Making his re-election pitch inside an Elkins Park synagogue earlier this week, U.S. Sen. Arlen Specter ratcheted up his criticism of President Barack Obama's dealings with Israel.
"I say publicly: You are wrong, Mr. President," Specter said Sunday afternoon, referring to the administration's call for Israel to cease building in eastern Jerusalem, and news reports of Obama's private chastising of Israeli Prime Minister Benjamin Netanyahu.
The five-term senator, who is again battling to extend his political career, is locked in a tight race with U.S. Rep. Joe Sestak in the upcoming May 18 primary.
A Quinnipiac Poll on Monday showed Sestak gaining on Specter.
He's trailing 39 percent to 47 percent; on April 7, he was down 32 percent to 53 percent.
The winner of that race is expected to face Republican Pat Toomey in the general election in November. When he switched parties last spring to run as a Democrat -- in part to avoid a contest with Toomey he didn't think he could win -- Specter portrayed himself as a staunch ally of the president.
In an interview with the Jewish Exponent in November -- before the latest flare-up, but after tension between Jerusalem and Washington simmered over the issue of settlements -- Specter was reluctant to criticize Obama directly. In a March speech on the Senate floor, he urged both Jerusalem and Washington to cool down their rhetoric, but refrained from outright critiquing the president.
Obama's actions regarding Israel have proved unpopular among some Jews. During remarks at Reform Congregation Keneseth Israel, the longest-serving senator in Pennsylvania's history tailored his stump speech to a Jewish audience as he fights for every vote in a race that could go down to the wire.
"Jerusalem is where we Jews have built for thousands of years. It is different from the rest of the West Bank," Specter said to about 60 people. About twice that number were on hand to listen to Sestak, who spoke prior to the incumbent. In contrast to their televised debate the night before, the two adversaries were not in the room at the same time.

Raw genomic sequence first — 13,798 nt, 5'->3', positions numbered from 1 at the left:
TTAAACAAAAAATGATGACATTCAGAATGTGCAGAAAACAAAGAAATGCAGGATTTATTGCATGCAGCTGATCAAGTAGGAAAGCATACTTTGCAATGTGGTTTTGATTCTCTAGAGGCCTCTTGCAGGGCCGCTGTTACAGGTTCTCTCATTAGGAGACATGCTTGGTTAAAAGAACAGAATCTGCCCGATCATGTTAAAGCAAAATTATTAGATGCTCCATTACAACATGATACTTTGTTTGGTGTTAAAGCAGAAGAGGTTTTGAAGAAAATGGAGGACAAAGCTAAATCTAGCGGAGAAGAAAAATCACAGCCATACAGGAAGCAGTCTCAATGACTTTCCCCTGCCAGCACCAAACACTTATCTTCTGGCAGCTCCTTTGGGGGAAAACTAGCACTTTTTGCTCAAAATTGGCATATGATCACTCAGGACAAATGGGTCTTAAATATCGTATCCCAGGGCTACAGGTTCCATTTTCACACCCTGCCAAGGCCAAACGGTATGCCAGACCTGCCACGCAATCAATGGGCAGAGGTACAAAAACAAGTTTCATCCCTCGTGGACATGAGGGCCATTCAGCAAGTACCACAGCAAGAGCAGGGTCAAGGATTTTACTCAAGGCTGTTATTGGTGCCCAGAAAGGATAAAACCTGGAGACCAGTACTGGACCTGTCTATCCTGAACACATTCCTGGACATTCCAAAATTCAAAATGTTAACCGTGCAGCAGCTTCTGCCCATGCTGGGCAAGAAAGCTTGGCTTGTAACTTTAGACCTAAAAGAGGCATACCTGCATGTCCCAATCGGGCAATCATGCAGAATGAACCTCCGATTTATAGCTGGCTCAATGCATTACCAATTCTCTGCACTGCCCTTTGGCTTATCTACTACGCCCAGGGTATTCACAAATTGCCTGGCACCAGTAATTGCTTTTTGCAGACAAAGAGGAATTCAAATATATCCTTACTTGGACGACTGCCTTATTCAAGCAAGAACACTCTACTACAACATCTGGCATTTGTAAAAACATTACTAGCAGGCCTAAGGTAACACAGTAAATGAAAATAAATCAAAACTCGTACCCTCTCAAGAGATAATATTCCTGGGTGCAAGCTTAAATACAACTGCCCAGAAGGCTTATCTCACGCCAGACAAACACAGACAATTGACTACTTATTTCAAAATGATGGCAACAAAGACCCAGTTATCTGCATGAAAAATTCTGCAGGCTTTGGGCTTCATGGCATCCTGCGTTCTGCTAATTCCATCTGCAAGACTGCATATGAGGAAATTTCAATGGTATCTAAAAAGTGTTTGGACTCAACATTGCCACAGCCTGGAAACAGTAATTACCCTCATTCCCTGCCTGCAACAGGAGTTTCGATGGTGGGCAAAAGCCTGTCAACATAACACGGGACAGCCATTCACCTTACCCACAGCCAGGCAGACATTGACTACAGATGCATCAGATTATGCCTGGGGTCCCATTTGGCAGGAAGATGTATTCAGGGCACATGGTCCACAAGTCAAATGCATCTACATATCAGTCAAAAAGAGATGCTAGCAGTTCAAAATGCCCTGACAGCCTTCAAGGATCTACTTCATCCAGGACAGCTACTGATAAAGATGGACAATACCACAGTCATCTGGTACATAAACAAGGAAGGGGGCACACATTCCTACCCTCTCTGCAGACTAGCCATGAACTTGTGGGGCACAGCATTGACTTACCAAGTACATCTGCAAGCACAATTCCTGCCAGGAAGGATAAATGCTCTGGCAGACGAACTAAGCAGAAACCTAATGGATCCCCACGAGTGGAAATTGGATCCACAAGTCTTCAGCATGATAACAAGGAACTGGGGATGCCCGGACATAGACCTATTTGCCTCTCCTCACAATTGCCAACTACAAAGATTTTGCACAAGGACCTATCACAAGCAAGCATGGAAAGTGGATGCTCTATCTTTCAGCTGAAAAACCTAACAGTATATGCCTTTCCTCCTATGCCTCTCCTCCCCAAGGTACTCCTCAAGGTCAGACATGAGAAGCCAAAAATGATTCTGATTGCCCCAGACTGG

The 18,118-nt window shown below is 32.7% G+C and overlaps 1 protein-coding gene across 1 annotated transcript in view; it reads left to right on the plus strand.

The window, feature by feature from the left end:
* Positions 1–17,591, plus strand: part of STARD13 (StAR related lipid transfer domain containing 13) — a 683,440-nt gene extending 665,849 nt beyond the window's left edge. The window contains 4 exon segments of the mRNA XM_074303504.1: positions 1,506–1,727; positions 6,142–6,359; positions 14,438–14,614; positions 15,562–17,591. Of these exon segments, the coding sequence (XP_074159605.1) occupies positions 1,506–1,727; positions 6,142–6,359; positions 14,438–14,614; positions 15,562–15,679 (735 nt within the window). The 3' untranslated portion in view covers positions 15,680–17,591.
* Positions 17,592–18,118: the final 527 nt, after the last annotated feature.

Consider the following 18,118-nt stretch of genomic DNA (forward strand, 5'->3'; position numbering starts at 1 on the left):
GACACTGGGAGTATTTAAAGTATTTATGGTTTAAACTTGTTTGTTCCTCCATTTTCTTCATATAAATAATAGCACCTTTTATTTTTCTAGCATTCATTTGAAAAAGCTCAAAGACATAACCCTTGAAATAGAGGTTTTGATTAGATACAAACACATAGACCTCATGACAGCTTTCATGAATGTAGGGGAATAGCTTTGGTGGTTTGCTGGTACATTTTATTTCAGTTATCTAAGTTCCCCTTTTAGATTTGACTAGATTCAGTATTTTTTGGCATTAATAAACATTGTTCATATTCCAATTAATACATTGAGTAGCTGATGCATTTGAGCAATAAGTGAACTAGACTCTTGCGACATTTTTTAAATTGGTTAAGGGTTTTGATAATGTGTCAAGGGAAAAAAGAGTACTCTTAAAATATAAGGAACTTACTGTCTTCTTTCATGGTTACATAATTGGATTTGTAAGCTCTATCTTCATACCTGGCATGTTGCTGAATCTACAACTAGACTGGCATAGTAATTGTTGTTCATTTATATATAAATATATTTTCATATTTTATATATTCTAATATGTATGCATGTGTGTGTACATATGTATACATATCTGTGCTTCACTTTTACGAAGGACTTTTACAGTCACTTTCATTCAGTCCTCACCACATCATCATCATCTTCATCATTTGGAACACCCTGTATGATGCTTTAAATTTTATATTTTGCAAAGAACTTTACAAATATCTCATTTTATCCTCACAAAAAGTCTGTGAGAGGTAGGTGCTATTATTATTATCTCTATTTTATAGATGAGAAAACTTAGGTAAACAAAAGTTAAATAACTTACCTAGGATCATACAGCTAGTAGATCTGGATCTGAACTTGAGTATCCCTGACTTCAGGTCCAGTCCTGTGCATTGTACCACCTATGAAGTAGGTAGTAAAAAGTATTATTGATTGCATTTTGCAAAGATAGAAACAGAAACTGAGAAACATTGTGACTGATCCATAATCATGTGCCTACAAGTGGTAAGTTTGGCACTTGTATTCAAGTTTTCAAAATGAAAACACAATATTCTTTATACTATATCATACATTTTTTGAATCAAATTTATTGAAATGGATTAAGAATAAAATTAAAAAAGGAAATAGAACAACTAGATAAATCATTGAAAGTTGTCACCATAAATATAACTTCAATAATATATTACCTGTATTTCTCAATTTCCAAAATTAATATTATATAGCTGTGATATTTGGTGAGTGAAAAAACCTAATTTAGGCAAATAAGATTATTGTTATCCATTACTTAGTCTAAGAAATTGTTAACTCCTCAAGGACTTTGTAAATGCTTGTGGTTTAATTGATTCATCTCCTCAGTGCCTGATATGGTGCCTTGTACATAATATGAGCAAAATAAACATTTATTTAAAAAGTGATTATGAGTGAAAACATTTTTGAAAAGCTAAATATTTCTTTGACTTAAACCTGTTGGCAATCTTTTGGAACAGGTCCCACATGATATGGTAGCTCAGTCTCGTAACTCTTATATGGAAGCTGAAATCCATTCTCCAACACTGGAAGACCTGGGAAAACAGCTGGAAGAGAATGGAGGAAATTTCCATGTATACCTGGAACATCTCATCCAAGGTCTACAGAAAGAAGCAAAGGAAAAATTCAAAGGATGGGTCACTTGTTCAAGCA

Specter also told the crowd that the president's "heart is in the right place," but that Obama needed more information and experience when it comes to the Middle East.
Specter added that in the wake of diplomatic tension that arose when Israel announced building plans as Vice President Joe Biden was visiting, Israel's ambassador to the United States sought his advice almost immediately. Specter recalled that he cautioned the ambassador, Michael Oren, to avoid using the word "crisis" in describing U.S.-Israeli relations.
Oren confirmed that exchange, saying that Specter was one of the legislators he contacted to clarify Israel's position on Jerusalem. "The senator's advice and insights were much appreciated," Oren told the Exponent.
Although Specter has forged decades-long ties with members of the Philadelphia Jewish community, Sestak has been working that same sector hard, unwilling to cede any ground on that front. Throughout the campaign, he has been reaching out to Jews publicly and behind the scenes.
Both candidates spoke at a recent local event for the American Israel Public Affairs Committee, the pro-Israel lobby. Sestak also sought -- and recently got -- a closed-door meeting with officials of the Jewish Federation of Greater Philadelphia and other communal leaders.
During his appearance at Keneseth Israel, the retired naval admiral largely focused on domestic issues, like health care.